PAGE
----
Articling Student Training

The Spring 2006 Issue of Perspectives contains two short but helpful articles. Thomas Keefe’s “Teaching Taxonomies” reviews the author’s experiences in trying to explain to law students why they should think twice before relying on full text searching. Rather than merely lamenting the reliance on electronic over print, the author suggests a focus on the benefits of structured sources.

Stephen Armstrong and Timothy Terrell’s “The Perils of E-Mail” is a very practical look at how to send emails that are likely to be read by the recipient.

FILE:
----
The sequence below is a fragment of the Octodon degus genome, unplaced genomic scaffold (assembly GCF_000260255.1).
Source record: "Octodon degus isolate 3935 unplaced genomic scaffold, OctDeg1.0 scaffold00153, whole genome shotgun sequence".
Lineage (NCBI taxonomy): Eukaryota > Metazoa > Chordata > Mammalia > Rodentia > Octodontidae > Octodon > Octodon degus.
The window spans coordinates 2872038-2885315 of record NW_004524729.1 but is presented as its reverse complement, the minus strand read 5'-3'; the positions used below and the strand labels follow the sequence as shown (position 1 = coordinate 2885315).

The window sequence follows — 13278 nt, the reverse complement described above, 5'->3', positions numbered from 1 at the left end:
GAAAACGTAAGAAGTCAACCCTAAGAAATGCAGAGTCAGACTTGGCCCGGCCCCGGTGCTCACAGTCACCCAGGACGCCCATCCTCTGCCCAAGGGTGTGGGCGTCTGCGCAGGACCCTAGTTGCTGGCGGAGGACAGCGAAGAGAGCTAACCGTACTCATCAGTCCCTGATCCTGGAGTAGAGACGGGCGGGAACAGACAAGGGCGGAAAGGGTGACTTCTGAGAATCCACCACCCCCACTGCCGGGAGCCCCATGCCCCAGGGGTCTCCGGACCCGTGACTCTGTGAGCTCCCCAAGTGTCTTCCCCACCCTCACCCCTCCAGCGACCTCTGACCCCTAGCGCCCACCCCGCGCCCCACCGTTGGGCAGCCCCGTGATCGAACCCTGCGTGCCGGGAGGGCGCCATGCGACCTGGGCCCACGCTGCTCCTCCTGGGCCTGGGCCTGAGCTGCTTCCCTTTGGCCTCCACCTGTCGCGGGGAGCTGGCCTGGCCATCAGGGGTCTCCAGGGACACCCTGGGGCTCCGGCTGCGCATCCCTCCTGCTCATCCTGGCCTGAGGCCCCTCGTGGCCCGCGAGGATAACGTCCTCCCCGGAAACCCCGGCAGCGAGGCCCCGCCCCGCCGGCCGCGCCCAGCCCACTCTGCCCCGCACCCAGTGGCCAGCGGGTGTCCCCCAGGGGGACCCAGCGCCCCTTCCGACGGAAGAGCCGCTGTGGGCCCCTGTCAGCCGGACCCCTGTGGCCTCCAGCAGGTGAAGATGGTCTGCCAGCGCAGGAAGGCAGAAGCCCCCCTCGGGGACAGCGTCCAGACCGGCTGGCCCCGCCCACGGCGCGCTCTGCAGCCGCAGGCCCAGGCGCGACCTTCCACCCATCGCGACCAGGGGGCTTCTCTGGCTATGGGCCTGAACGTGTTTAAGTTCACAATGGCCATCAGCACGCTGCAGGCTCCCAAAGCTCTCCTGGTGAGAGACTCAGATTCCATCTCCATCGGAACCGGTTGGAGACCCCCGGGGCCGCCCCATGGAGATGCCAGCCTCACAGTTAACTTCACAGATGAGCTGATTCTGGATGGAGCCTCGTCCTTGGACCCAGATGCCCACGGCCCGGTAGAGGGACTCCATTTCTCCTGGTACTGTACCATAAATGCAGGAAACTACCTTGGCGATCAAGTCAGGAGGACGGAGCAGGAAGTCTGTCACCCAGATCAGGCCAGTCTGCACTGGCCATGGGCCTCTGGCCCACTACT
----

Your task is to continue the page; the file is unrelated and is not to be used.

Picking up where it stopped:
These articles will, of course, join my rather voluminous file on “articling student orientation”. There is so much content that could be covered in orientation, from “pure” legal research techniques to the more practical realities of working in a law firm. Of course, the feedback from our students each year is that we attempt to cover way too much material in their initial week at the firm. We have experimented with scheduling some “orientation” sessions in the weeks following their start at the firm. At that point, the problem is the conflicts with “real work”.

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